Arturo, my host, kindly drove me to Pozallo to catch the ferry. The agency that sold me the ticket told me to go to the office in town. It took a bit of convincing to get Arturo to drive there instead of directly to the port. Once there he treated me to driving the wrong way on one lane alleys and running stop signs. Only because the driver of a large truck was paying attention did I avoid being severely injured.
For reasons I never learned, VirtuFerries took passengers to the port from their office, rather than having passengers go directly to the port. Maybe this applied only to people taking the package tour. About ten people were waiting in the van, placed for maximum discomfort in the hot sun. The driver did whatever drivers do in Italy when they could be transporting people. I did not want to wait in the sun, so I stood about fifteen yards away. He pulled away without me. I pounced on him before he got away. He said he’d be right back, saying “Dopo, dopo.” (After, after.) While I waited I enjoyed the splendid, shaded view of the port and the Mediterranean splayed to all points south. He returned ten minutes later and transported just me to the port. I guess Italians are worried about getting left behind, or maybe they just like the feeling of being crushed and roasted; there must be a reason why they all sat there, squeezed together, sweating in the sun.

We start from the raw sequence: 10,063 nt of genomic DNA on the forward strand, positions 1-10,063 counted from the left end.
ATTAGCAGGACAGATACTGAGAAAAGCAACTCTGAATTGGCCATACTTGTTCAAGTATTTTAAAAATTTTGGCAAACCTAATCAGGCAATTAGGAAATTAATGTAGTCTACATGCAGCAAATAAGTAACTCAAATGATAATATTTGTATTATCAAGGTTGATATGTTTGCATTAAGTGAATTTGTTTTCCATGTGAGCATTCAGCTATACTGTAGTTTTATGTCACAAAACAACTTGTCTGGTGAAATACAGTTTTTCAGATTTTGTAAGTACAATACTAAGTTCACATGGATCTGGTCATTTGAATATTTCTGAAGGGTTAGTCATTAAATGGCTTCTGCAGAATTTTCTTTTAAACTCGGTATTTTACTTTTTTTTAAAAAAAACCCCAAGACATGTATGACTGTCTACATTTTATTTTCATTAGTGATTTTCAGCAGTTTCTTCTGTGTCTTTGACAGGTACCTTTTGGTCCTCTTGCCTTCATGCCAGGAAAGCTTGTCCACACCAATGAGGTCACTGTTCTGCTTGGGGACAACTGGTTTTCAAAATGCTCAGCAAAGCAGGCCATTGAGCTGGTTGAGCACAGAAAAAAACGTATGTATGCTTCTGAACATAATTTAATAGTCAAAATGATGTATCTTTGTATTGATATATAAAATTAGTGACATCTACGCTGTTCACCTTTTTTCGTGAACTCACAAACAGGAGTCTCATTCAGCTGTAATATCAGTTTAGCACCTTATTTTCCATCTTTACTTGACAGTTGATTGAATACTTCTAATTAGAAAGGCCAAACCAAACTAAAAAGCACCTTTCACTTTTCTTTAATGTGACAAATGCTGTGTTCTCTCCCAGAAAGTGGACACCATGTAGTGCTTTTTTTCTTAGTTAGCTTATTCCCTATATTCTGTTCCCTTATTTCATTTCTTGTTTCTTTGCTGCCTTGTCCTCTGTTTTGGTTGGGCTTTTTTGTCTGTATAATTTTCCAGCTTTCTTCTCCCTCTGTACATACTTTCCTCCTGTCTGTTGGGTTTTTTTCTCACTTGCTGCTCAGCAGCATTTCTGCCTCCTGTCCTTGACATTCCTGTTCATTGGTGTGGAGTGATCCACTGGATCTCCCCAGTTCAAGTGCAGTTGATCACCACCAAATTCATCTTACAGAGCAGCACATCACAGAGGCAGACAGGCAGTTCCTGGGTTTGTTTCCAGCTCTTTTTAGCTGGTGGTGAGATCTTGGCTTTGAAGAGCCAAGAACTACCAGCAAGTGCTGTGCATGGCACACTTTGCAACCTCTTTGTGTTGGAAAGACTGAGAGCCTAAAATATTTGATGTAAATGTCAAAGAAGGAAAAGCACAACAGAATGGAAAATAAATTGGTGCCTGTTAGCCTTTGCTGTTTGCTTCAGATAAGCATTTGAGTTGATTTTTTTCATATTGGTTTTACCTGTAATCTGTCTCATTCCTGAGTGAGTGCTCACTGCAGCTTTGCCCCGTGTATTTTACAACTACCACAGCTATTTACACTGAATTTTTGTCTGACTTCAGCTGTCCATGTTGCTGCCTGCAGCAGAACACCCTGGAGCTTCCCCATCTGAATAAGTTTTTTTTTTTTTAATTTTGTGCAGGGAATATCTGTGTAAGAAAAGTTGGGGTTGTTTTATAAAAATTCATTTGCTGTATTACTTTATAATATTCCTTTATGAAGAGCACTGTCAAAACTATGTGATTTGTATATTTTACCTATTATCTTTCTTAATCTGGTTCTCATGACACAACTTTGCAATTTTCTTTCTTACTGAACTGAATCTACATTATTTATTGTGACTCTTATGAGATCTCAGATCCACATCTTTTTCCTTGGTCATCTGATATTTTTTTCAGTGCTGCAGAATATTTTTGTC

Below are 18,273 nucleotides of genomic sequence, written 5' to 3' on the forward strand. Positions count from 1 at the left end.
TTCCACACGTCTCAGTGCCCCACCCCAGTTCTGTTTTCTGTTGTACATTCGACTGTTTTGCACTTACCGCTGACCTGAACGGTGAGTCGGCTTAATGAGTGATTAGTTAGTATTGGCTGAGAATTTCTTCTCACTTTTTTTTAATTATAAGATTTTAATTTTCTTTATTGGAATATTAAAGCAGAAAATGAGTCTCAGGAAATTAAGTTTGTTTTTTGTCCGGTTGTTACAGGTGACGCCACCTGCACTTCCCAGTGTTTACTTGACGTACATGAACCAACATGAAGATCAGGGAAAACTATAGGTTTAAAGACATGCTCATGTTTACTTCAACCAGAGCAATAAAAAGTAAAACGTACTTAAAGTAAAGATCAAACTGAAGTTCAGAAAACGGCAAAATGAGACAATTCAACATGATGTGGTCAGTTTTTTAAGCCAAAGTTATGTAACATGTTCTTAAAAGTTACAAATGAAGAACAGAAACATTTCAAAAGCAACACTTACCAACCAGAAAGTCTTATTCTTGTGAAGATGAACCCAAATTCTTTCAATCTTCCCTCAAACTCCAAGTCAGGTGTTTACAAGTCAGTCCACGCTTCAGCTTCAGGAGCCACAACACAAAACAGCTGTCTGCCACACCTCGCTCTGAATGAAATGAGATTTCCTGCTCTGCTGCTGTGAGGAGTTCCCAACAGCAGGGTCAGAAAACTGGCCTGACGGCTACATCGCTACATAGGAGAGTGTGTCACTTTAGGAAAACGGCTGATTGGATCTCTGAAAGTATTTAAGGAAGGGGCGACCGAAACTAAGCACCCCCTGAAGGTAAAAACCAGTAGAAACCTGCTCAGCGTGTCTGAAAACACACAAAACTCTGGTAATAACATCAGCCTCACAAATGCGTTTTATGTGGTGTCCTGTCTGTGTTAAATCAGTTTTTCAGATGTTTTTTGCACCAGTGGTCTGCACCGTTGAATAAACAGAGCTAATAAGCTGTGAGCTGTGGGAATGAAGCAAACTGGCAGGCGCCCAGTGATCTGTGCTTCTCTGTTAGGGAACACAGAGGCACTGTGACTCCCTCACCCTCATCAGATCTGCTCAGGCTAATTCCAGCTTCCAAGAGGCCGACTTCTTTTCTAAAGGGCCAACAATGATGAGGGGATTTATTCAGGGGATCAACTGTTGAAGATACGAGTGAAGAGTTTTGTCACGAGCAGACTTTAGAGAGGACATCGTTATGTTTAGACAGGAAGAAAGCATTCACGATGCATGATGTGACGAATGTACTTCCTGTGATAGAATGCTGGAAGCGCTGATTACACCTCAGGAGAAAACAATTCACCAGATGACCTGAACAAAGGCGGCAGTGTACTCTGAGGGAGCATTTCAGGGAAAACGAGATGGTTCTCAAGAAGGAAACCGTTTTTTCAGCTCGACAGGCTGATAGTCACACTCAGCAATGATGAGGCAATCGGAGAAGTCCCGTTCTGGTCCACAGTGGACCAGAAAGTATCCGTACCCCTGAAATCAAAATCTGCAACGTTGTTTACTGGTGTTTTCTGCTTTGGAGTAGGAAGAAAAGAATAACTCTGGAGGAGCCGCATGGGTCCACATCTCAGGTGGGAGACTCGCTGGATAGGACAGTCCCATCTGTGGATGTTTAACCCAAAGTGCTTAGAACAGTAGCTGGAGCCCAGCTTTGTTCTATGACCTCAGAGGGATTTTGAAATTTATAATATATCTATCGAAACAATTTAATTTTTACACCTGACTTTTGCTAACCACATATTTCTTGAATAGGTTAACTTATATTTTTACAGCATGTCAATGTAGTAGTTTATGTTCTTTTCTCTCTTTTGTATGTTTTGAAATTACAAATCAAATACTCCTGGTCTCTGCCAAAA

After a passport check, I boarded the catamaran, which departed at the time scheduled. Seating is airplane style. There are seat belts only for the passengers in the front row. You cannot go outside. Fortunately the cabin is air conditioned, and the a.c. is strong enough to keep you cool. The windows became fogged and splashed by the sea as we got underway, limiting visibility and pushing me toward seasickness. I managed to see just enough of the horizon to avoid becoming ill. In the past I have found going by slow ferry to be much more enjoyable. You can go outside for fresh air, there is more room to walk around, you can visit the bar, and the like, but the ferry takes twice as long. Of course, you can get seasick on a ferry. I did once, despite seeing the horizon, on the route from Scotland to Ireland. The waves were huge, and we were free falling between them.